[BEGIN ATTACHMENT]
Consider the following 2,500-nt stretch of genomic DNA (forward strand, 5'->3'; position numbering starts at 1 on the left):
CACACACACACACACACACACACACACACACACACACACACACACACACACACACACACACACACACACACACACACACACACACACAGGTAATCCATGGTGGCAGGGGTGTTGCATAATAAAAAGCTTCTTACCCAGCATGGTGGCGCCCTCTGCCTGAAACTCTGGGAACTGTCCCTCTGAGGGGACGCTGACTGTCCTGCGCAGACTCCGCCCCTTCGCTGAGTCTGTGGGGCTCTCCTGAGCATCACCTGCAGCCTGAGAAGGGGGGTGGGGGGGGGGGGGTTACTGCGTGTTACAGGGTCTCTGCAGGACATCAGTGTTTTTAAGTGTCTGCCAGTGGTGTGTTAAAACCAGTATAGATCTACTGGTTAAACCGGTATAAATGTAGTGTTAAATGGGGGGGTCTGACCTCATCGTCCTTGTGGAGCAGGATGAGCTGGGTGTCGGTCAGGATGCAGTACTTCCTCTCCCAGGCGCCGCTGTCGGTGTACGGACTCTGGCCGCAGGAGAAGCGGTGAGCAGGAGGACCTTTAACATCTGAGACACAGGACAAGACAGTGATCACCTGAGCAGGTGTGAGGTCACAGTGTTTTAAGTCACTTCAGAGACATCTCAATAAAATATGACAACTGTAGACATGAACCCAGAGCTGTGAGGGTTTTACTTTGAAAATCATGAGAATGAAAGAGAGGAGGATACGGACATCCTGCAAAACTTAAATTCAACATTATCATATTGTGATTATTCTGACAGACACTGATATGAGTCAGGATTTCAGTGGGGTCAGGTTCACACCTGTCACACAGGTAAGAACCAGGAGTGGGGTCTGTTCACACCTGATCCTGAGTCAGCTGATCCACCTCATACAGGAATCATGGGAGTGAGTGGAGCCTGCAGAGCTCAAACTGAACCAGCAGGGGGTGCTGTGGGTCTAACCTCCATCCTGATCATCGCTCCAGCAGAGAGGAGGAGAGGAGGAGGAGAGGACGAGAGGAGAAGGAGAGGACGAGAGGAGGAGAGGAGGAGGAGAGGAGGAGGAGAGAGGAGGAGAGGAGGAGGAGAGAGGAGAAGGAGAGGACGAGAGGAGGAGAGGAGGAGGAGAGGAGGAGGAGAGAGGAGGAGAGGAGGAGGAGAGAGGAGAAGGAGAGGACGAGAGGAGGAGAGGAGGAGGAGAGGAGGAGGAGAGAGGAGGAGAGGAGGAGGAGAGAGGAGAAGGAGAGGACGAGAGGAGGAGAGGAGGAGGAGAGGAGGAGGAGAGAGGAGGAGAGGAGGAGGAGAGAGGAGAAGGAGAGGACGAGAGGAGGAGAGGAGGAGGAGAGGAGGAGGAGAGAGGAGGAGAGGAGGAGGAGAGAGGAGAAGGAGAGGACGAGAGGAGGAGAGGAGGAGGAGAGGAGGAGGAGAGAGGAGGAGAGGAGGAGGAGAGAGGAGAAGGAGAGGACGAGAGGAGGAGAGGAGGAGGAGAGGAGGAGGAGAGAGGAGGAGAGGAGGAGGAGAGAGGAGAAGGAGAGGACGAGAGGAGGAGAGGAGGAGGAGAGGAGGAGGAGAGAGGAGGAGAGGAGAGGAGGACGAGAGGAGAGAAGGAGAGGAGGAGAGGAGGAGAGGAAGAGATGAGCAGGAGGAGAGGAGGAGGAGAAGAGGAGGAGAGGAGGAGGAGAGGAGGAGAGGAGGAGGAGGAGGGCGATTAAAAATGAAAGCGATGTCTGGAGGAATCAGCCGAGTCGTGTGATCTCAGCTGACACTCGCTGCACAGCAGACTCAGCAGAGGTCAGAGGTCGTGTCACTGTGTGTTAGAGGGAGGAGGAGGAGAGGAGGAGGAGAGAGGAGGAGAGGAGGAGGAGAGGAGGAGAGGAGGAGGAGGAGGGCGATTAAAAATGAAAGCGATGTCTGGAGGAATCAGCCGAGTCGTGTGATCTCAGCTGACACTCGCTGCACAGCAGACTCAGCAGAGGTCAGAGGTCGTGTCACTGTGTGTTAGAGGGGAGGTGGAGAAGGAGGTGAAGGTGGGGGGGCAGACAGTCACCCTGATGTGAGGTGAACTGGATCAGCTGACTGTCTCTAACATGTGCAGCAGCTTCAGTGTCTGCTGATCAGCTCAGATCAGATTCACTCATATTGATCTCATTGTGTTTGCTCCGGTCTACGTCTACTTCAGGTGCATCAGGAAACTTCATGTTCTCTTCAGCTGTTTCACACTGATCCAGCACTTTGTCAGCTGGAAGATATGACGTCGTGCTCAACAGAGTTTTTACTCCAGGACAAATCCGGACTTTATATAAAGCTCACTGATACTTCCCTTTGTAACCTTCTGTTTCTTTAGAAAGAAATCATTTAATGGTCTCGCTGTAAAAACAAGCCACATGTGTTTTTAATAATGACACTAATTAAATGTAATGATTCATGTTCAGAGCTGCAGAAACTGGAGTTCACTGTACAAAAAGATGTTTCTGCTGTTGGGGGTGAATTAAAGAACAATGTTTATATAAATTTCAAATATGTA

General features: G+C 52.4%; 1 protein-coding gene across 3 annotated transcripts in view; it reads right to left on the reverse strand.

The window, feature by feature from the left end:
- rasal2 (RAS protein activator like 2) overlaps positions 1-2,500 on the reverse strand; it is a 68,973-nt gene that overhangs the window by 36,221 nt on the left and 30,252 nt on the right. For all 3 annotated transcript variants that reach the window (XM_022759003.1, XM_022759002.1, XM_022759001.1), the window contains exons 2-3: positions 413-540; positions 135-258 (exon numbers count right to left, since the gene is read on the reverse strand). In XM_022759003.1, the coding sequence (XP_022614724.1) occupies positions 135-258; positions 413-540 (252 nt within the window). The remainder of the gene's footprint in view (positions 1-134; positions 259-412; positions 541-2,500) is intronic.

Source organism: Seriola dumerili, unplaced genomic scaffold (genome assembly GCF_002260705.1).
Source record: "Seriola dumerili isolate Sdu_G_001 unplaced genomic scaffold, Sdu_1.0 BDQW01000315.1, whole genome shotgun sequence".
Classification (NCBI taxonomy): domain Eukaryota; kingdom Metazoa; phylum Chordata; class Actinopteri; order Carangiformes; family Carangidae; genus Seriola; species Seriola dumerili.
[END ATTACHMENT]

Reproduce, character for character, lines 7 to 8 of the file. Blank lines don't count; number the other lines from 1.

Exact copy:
Source record: "Seriola dumerili isolate Sdu_G_001 unplaced genomic scaffold, Sdu_1.0 BDQW01000315.1, whole genome shotgun sequence".
Classification (NCBI taxonomy): domain Eukaryota; kingdom Metazoa; phylum Chordata; class Actinopteri; order Carangiformes; family Carangidae; genus Seriola; species Seriola dumerili.